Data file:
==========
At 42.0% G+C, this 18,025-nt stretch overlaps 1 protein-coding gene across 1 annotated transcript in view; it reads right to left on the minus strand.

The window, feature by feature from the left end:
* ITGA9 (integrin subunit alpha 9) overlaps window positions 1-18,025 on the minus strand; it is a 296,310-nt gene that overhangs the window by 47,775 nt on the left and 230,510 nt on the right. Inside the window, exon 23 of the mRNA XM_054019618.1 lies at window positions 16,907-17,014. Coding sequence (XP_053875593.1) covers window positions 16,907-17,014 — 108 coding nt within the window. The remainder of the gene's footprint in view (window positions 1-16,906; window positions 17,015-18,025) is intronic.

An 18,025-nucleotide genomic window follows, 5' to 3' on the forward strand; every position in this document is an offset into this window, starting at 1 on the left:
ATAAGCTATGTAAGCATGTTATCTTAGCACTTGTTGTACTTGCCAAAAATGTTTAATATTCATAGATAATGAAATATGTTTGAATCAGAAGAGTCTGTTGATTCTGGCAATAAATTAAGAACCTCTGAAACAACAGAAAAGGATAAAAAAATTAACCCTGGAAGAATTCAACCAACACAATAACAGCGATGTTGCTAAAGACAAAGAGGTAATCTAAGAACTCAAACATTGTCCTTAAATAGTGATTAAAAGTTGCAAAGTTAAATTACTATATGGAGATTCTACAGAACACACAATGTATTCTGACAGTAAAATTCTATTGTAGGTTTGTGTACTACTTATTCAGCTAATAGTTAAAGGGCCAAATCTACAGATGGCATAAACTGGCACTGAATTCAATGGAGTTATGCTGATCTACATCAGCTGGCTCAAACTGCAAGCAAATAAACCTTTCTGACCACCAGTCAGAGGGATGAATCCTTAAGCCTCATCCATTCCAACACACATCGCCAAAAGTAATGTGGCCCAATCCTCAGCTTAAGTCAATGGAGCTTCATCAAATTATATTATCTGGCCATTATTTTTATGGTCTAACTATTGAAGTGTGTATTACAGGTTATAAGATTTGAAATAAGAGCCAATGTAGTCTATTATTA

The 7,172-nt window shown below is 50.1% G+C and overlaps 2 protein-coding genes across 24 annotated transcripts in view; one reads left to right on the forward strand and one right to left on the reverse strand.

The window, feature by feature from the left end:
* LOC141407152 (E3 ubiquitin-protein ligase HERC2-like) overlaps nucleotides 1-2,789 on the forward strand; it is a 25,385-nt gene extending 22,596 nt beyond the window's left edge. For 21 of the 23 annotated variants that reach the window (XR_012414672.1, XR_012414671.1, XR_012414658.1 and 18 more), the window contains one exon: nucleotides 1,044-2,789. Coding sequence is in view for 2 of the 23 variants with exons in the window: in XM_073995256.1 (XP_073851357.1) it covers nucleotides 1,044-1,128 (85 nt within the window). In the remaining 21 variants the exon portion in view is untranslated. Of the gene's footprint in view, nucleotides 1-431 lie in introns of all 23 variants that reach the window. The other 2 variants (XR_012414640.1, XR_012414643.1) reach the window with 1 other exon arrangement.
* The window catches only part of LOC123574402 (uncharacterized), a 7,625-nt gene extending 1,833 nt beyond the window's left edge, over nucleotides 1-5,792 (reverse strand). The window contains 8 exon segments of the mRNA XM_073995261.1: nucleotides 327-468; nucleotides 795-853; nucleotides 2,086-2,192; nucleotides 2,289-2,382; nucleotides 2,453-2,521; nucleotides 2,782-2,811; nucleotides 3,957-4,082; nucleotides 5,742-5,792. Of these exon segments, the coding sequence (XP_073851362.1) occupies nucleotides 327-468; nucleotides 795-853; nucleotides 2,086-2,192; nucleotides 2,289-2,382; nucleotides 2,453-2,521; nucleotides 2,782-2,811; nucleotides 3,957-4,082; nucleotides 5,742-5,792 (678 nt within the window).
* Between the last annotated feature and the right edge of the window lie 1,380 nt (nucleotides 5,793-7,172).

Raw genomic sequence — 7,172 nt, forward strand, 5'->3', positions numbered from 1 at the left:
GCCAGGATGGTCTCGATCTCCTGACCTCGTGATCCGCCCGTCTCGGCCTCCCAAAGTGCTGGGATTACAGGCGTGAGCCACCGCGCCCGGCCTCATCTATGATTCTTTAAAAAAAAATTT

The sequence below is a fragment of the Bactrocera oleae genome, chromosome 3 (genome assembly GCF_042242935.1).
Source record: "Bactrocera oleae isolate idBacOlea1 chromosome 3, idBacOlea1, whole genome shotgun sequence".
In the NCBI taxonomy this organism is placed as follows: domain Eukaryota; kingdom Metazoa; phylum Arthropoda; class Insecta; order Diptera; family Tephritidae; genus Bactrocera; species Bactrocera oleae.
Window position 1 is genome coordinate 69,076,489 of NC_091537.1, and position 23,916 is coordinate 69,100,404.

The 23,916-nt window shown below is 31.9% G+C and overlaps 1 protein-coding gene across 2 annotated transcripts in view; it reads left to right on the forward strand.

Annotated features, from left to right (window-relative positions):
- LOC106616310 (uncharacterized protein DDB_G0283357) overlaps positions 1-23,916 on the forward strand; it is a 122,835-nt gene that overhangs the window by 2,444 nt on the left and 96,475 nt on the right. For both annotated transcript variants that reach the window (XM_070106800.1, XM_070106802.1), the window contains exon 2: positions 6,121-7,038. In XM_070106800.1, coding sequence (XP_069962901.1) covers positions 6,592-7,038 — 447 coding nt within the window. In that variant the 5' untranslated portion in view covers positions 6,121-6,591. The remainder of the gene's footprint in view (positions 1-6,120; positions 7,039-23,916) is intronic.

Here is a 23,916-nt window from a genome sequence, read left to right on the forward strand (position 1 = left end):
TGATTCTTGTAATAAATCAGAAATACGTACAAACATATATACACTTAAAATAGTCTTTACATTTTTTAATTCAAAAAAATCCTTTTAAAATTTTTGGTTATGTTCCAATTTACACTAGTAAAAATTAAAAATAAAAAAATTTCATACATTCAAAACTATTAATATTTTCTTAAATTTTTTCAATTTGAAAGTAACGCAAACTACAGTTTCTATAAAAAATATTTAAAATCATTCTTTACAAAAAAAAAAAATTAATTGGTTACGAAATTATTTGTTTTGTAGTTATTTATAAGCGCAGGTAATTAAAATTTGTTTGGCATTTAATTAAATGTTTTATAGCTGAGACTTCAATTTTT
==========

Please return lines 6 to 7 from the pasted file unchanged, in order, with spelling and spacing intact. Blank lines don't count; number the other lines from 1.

The 7,172-nt window shown below is 50.1% G+C and overlaps 2 protein-coding genes across 24 annotated transcripts in view; one reads left to right on the forward strand and one right to left on the reverse strand.

The window, feature by feature from the left end: